In January of 2020, the CDC confirmed the first US Coronavirus case in America. As the pandemic grew quickly in the US, the world changed quickly with it. As the Coronavirus spread throughout the world everything ultimately changed, including college basketball recruiting around the country for all college programs. As a result of the COVID pandemic and the inability of college coaches to get out and see college prospects for some time, as a result, recruiting became very challenging and almost non existent for most college prospects, as the country and the NCAA looked to figure out how to manage during a definitive time of confusion and desperation.
The NCAA transfer portal was introduced as a compliance system to create a more efficient transfer process for student-athletes who are looking to compete for a different institution. It was introduced in October of 2018 and has now grown immensely over the past four years. The transfer portal allows prospective student-athletes to enter their name into a database, which alerts other colleges that the individual is available to accept a scholarship or be recruited by another institution. Today, the NCAA Transfer Portal has become the foundation for a college program's recruiting efforts annually, as college coaches scour the database daily for potential transfers to their program. As a result of the expanding and developed NCAA Transfer Portal, many college coaches today focus primarily on the portal for their prospects annually, and limit their recruitment of high school prospects. Some college programs no longer recruit high school seniors at all.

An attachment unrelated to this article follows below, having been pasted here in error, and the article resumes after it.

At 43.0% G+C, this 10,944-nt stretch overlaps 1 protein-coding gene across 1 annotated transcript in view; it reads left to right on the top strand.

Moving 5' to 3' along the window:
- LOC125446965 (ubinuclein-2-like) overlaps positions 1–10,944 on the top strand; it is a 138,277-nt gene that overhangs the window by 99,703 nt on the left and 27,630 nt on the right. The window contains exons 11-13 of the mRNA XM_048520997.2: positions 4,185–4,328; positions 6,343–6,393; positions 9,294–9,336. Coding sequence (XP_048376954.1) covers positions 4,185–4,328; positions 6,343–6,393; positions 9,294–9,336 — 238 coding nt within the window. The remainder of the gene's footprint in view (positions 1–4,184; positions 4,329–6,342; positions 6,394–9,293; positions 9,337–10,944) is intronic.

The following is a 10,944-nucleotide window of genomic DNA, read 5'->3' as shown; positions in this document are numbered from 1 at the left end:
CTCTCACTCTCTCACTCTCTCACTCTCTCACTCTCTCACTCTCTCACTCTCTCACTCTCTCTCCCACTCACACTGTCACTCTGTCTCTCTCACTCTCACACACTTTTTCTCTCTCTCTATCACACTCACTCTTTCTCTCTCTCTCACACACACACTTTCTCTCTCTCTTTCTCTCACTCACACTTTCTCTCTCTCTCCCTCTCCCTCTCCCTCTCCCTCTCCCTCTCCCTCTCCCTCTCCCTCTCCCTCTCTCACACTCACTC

"Why would we recruit a high school senior when we need older players to compete," said a PAC-12 assistant coach to me.
This sudden and major change in the recruiting process, combined with the COVID-pandemic for a couple years, and it is very safe to say that the recruiting game has completely changed. The days of high school seniors counting their large number of offers, or waiting until the spring signing period to improve your college recruitment, are dwindling. Today, only the elite student-athletes in basketball nationally get loads of early offers, and while it still happens for a lot of prospects nationally, there are not many of these prospects in each state in comparison to the large amount of lesser known prospects looking to gain college recruiting interest. In fact, the perception of the masses are controlled by the immense recruitment of an elite group of talented prospects. This creates a misconception of the true recruiting process that we are dealing with today.
A change has come, but a change was definitely needed also, as prospects only care about Division-I offers or the names of the schools. Junior college programs became an after thought, and became a torturous perceived option for basketball prospects around the country. As a result of the lack of awareness and understanding of the recruiting process, many student-athletes decided to transfer schools consistently - helping to build the NCAA Transfer Portal. As a result of the perpetual growth of the portal, it made sense for the NCAA to step in and do something beneficial for the student-athlete. In 2021, the NCAA changed their rules and decided to allow for student-athletes to transfer and become immediately eligible for athletics in the same year. This decision by the NCAA completely changed the game, and made the NCAA Transfer Portal what it is today - the most valuable resource for college programs to help build their teams annually.